Remarks by Senator The Hon. Guy Mayers at the Opening Ceremony of a National Consultation on Trade and Business Facilitation in Saint Lucia
Senator, Honourable Guy Mayers
Minister for Trade, Industry, Commerce
Opening Ceremony of a National Consultation on Trade
And Business Facilitation in Saint Lucia
Bay Gardens Inn
Tuesday, April 08, 2008
In the area of international trade policy, on June 30, 2006, the member states comprising the LDCs of CARICOM formally indicated that they had met all their obligations under the Revised Treaty of Chaguaramas to accept fully the implications of the CARICOM Single Market and Economy (CSME). This, in effect meant that, Saint Lucia was ready to allow the free movement of the factors of production, providing for greater competition and more optimal allocation of resources within the domestic economy. This is meant to lead to increased output of goods and services thereby creating demand for labour and directly impacting on unemployment and poverty.
The second major trade policy initiative involved the completion of the Economic Partnership Agreement between CARIFORUM and the European Union. On December 16, 2007, CARIFORUM negotiators initialed an agreement with their counterparts from the EU laying the basis for ushering in a new set of relationships that will govern trade between Europe and Saint Lucia. Under this agreement, there will be substantial elimination of import duties on approximately 80% of all the trade between the EU and CARIFORUM. In addition, there has been significant liberalization in the services sector. This agreement with the EU, like the CSME is meant to create an environment conducive to attracting foreign direct investment, increasing output within the domestic private sector, increasing efficiency and productivity and generally making the private sector more competitive.
Thirdly, CARICOM has already commenced the process that will eventually lead to the creation of another free trade agreement; this time with Canada. These are important policy decisions meant to stimulate the domestic economy but how effective will these interventions be in determining the economic fortunes of Saint Lucia. This national consultation, I hope, will attempt to address the importance of the instrument of trade policy to the matters that impact on the real economy in a small open economy such as Saint Lucia.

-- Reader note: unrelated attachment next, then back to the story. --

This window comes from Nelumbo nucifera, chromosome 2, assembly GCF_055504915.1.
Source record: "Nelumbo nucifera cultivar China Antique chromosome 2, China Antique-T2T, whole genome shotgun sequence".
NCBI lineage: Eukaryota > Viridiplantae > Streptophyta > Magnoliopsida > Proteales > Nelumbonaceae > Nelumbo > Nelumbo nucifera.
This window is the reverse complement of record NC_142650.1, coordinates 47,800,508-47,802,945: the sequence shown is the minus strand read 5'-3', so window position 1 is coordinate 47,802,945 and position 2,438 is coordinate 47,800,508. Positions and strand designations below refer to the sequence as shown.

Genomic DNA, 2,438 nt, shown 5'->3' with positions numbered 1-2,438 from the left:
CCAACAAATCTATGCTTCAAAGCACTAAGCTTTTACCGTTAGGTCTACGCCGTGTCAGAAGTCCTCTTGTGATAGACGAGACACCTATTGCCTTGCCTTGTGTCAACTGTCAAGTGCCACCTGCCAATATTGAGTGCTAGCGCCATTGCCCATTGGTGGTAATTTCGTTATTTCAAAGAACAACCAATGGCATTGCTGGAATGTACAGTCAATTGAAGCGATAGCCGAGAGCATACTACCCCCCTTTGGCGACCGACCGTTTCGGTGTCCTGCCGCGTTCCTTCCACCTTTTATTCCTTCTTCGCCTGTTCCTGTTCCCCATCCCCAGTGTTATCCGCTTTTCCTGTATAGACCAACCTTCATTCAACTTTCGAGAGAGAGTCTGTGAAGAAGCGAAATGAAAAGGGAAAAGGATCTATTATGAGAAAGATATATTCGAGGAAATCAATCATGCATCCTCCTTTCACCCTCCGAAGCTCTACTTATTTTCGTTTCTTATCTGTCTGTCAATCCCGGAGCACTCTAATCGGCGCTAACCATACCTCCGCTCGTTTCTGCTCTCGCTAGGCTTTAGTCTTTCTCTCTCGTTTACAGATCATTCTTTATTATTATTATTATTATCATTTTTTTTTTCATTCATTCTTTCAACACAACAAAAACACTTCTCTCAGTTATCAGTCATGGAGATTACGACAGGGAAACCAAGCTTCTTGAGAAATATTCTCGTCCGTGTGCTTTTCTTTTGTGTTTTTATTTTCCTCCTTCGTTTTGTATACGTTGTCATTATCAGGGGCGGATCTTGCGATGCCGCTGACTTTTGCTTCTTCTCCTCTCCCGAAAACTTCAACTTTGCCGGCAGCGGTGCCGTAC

In addition, I would like to see a greater level of participation and involvement of the private sector in shaping international trade policy. I recognize that the time required to be devoted to trade policy development is enormous but this is an investment in the future of the private sector of this country and therefore must find priority space on the agenda of our private sector organizations.
The Role of Foreign Direct Investment
While I do not want to preempt the outcome of your deliberations, I believe that one of the goals of the free trade agreements that have been negotiated is the attraction of foreign direct investment.
The conventional wisdom is that more open economies tend to attract more FDI and that there is a positive correlation between the quantum of foreign investment and the benefits to the economy. If this positive relationship is to be realized however, I believe that there must be a coherent approach to generating the desired investment into Saint Lucia.
In order to attract quality and sustainable foreign investment I believe that the following are critical:
In Saint Lucia, since our Government came into office in December 2006, one of our achievements has been the clear identification of the priority areas for development and the related type of investment that we would like to attract. This has been most welcomed by both local and international investors. But there are still issues highlighted in both the Business Environment Report prepared for the Government by the OECD and the World Bank’s – Doing Business Report that need to be examined as these address some of the areas already alluded to. In this regard therefore, the Ministry has embarked on a two-pronged study of the investment climate.
The first part of this study attempts to gain from the private sector, their perceptions on the business environment. This study commenced during the month of March this year with questionnaires distributed to approximately 175 firms – both local and foreign owned. This survey is expected to be completed by April 25, 2008.
The second part of this exercise involves public sector assessment of the business climate. The information generated will be used to validate the responses from the business questionnaire. It is expected that the areas which require immediate reform to improve the business climate will be identified.
Once the areas requiring reform has been identified the third part of the exercise will involve taking the appropriate actions.
I believe the time has come for action on the part of Government and the private sector to undertake changes in a joint manner to influence the business environment in St. Lucia for the better.
We must work more closely together in this endeavour as the future of this country depends on the collective wisdom and genuine collaborative efforts of all parties.
I thank you.
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